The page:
Wolfram Alpha:
Search by keyword:
Astronomy
Chemistry
Classical Physics
Climate Change
Cosmology
Finance and Accounting
General Relativity
Lagrangian and Hamiltonian Mechanics
Macroeconomics
Mathematics
Microeconomics
Particle Physics
Probability and Statistics
Programming and Computer Science
Quantum Field Theory
Quantum Mechanics
Semiconductor Reliability
Solid State Electronics
Special Relativity
Statistical Mechanics
String Theory
Superconductivity
Supersymmetry (SUSY) and Grand Unified Theory (GUT)
test
The Standard Model
Topology
Units, Constants and Useful Formulas
Confidence Intervals
--------------------
An interval estimate is defined by two numbers, between which
a population parameter is said to lie. For example, a < μ < b
is an interval estimate for the population mean, μ.
Confidence intervals are used to describe the amount of
uncertainty associated with a sample estimate of a population
parameter.
The confidence level describes how well the sample statistic
estimates the underlying population value. Suppose we used the
same sampling method to select different samples and to compute
a different interval estimate for each sample. Some interval
estimates would include the true population parameter and some
would not. A 90% confidence level means that we would expect
90% of the interval estimates to include the population
parameter.
The other way to say this is that if we drew repeated samples
90% of them would be sure to contain the population mean. In
other words, although we don't know the population mean we're
90% sure it somewhere in the interval.
The CI does not mean there is a 90% chance that the population
parameter falls between a and b. This is incorrect. The
population parameter is a constant not a random variable. The
probability that it falls within a given range is either 0 or 1.
In the same way that statistical tests can be one or two-sided,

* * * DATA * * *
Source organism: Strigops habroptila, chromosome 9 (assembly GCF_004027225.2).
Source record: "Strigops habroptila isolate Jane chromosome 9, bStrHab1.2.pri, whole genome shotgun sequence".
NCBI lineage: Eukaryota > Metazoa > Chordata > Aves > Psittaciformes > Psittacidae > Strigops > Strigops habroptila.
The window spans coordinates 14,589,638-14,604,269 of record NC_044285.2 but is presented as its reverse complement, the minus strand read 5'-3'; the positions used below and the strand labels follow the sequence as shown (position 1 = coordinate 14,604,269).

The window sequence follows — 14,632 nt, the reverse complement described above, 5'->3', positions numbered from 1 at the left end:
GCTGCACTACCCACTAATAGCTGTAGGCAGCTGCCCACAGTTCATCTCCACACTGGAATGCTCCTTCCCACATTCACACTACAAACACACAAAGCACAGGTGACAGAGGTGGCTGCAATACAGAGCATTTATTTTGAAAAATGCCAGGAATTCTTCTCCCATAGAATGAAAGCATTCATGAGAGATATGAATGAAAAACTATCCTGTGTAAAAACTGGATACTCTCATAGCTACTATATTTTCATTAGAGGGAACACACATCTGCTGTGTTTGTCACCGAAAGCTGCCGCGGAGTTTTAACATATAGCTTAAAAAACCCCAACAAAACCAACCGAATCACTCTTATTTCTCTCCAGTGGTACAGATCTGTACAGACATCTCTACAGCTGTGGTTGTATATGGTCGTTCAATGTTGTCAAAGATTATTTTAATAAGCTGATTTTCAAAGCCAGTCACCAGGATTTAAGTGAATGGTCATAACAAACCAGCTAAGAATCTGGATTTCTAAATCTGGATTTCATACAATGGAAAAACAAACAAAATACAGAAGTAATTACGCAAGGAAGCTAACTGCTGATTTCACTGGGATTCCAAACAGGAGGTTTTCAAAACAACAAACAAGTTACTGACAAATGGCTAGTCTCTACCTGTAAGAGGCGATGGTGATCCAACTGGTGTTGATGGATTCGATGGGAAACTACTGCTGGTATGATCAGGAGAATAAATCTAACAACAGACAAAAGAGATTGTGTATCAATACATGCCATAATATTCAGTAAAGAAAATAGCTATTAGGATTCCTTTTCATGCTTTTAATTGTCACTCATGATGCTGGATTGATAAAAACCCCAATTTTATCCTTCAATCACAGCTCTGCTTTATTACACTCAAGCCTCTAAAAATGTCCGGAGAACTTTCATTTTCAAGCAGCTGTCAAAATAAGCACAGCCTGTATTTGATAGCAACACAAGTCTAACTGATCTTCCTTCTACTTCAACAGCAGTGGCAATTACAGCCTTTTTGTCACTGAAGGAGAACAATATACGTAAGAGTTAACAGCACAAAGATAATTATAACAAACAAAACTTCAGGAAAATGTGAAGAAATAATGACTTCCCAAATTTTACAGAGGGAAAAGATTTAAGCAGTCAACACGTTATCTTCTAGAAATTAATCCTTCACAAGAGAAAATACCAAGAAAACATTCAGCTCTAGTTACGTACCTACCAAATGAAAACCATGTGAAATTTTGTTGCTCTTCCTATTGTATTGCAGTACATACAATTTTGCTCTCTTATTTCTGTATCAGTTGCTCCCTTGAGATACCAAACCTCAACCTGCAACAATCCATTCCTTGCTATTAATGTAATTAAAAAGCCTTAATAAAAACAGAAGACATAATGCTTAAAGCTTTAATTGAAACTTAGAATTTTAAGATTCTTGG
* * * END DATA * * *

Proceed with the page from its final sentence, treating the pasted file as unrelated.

confidence intervals can be one or two-sided. A two-sided
confidence interval brackets the population parameter from
above and below. A one-sided confidence interval brackets the
population parameter either from above or below and furnishes
an upper or lower bound to its magnitude.
Confidence Interval for the Population Mean
-------------------------------------------
Assume samples are drawn from a normal population.
CI = sample statistic +/- Margin of error
Notes:
- The sample statistic is the midpoint of the CI.
- The SAMPLING ERROR is the half the width of the CI
_ ^
x, p
+------------------+-------------------+
LCI UCI
<------- SE ------><------- SE ------><
Confidence Interval for the Population Mean
-------------------------------------------
n ≥ 30:
_ _{ } _ _{ }
σ known: x - Z_{α/2}σ/√n < μ < x + Z_{α/2}σ/√n
_
σ unknown: x - Z_{α/2}s/√n < μ < x + Z_{α/2}s/√n
n ≤ 30:
__{ } _
σ known: x - t_{α/2,n-1}σ/√n < μ < x + t_{α/2,n-1}σ/√n
__{ } _
σ unknown: x - t_{α/2,n-1}s/√n < μ < x + t_{α,n-1/2}s/√n
^{ } _
In both cases s^{2} = Σ(x_{i} - x)^{2}/(n - 1)
Example: 95% CI Normal distribution
_
x +/- 1.96σ/√n
Confidence Interval for the Population Proportion
-------------------------------------------------
Again, assume samples are drawn from a normal population.
This means that np and n(1 - p> ≥ 10.
^ ^
p - Z_{α/2}√(pq/n) ≤ p ≤ p + Z_{α/2}√(pq/n) where q = (1 - p)
If n is not large enough the above procedure performs poorly
if p is small (i.e. np ≤ 10). Under these circumstances
it is necessary to use Wilson's adjustment for p. This is:
^
p = (x + 2)/(n + 4)
Where x is the number of 'successes' in the sample. The CI
then becomes:
^ ^
p - Z_{α/2}√(pq/(n + 4)) ≤ p ≤ p + Z_{α/2}√(pq/(n + 4))
Rule of Thumb for Calculating σ
-------------------------------
σ ~ range/4 = (UCL - LCL)/4
Confidence Interval for the Population Variance and SD
------------------------------------------------------
Again, assume samples are drawn from a normal population.
P(χ^{2}_{1-α/2} < (n - 1)s^{2}/σ^{2} < χ^{2}_{α/2}) = 1 - α
This leads to:
P((n - 1)s^{2}/χ^{2}_{α/2} < σ^{2} < (n - 1)s^{2}/χ^{2}_{1-α/2}) = 1 - α
Therefore, the CI is:
((n - 1)s^{2}/χ^{2}_{α/2},(n - 1)s^{2}/χ^{2}_{1-α/2})
and for the SD:
(√{(n- 1)s^{2}/χ^{2}_{α/2}},√{(n- 1)s^{2}/χ^{2}_{1-α/2}})
Unlike the Student-t and Normal distribution, the χ^{2} distribution
is asymmetric so the left and right tails are different.
Confidence Interval for the Ratio of the Population Variances
-------------------------------------------------------------
Again, assume samples are independent and drawn from a
normal population.
P(F_{1-α/2} ≤ (s_{1}^{2}/σ_{1}^{2})/(s_{2}^{2}/σ_{2}^{2}) ≤ F_{α/2}) = 1 - α
This leads to:
P((s_{1}^{2}/s_{2}^{2})/F_{α/2} ≤ σ_{1}^{2}/σ_{2}^{2} ≤ (s_{1}^{2}/s_{2}^{2})/F_{1-α/2}) = 1 - α
Therefore, the CI is:
((s_{1}^{2}/s_{2}^{2})/F_{α/2},(s_{1}^{2}/s_{2}^{2})/F_{1-α/2})
Like the χ^{2} distribution the F-distribution is asymmetric so
the left and right tails are different.